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Allan R. Millett is Professor of History and Director of the Eisenhower Center for American Studies at the University of New Orleans. Peter Maslowski is professor of history at the University of Nebraska, Lincoln.
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This book is for the WW2 history buff, political history pro, and military professional. General readers will find it a useful soporific. Assessing military capability is far more than simply counting aircraft, ships, men under arms, etc. It also involves assessing the effectiveness of the weapons, training and doctrine of those forces, making an accurate "net assessment". This books introduces the concept and practice of net assessments along with case histories of each of the major powers involved in WW2. We find that the British had the best system for making net assessments, but that didn't prevent grievous errors, such as over-estimating Luftwaffe combat power prior to Munich. The dictatorships were courts rather than governments so the staff officers there had special handicaps in presenting accurate net assessments and getting them heard. The German military suffered particularly in this respect and was culpable for conceding far too much ground to Hitler in strategic analysis, where proper net assessment might have led to less grandiose grand strategy. Interestingly, the Italian military had a pretty good idea exactly how poorly they matched up to the other great powers, but Mussolini made a political determination that if he didn't join the Germans in 1940, he would miss out on hitching his fortunes to the temporarily ascendant Germans.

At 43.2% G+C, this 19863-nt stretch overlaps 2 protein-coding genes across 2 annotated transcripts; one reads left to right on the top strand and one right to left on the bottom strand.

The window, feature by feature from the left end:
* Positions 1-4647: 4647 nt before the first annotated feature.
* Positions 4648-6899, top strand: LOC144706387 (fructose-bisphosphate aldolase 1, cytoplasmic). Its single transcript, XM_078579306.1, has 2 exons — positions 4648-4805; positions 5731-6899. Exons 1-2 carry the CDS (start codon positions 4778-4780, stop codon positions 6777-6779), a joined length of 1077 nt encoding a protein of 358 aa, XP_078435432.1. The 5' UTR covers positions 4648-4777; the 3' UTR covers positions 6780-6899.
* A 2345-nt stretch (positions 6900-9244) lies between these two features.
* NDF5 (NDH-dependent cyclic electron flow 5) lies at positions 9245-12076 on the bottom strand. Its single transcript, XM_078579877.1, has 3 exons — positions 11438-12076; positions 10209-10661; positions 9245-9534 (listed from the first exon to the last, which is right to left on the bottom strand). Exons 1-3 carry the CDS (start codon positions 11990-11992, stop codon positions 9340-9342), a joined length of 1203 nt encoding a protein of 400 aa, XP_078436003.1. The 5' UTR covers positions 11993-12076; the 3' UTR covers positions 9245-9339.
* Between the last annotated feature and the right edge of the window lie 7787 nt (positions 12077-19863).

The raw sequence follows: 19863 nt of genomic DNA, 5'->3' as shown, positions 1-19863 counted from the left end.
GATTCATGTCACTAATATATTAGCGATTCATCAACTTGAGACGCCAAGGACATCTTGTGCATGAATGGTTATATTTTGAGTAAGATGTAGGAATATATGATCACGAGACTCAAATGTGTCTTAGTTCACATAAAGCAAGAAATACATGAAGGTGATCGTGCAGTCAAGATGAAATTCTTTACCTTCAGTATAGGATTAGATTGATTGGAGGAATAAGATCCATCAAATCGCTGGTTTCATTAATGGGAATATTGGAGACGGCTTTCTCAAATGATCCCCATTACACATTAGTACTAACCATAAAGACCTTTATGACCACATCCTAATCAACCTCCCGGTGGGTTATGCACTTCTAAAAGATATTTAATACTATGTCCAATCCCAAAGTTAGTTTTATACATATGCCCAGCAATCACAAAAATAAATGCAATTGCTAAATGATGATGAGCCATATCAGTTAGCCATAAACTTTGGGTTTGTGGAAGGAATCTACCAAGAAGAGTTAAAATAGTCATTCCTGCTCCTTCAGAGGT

In summary, this is a good introduction to the topic of net assessment and offers a rich set of case studies on the use and mis-use of this technique as an adjunction to national grand strategy. It is also a good detailed look in how the various interwar military organizations viewed their respective capabilities. However, this is a niche topic for specialist readers and is rather too narrow to sustain the interest of general readers.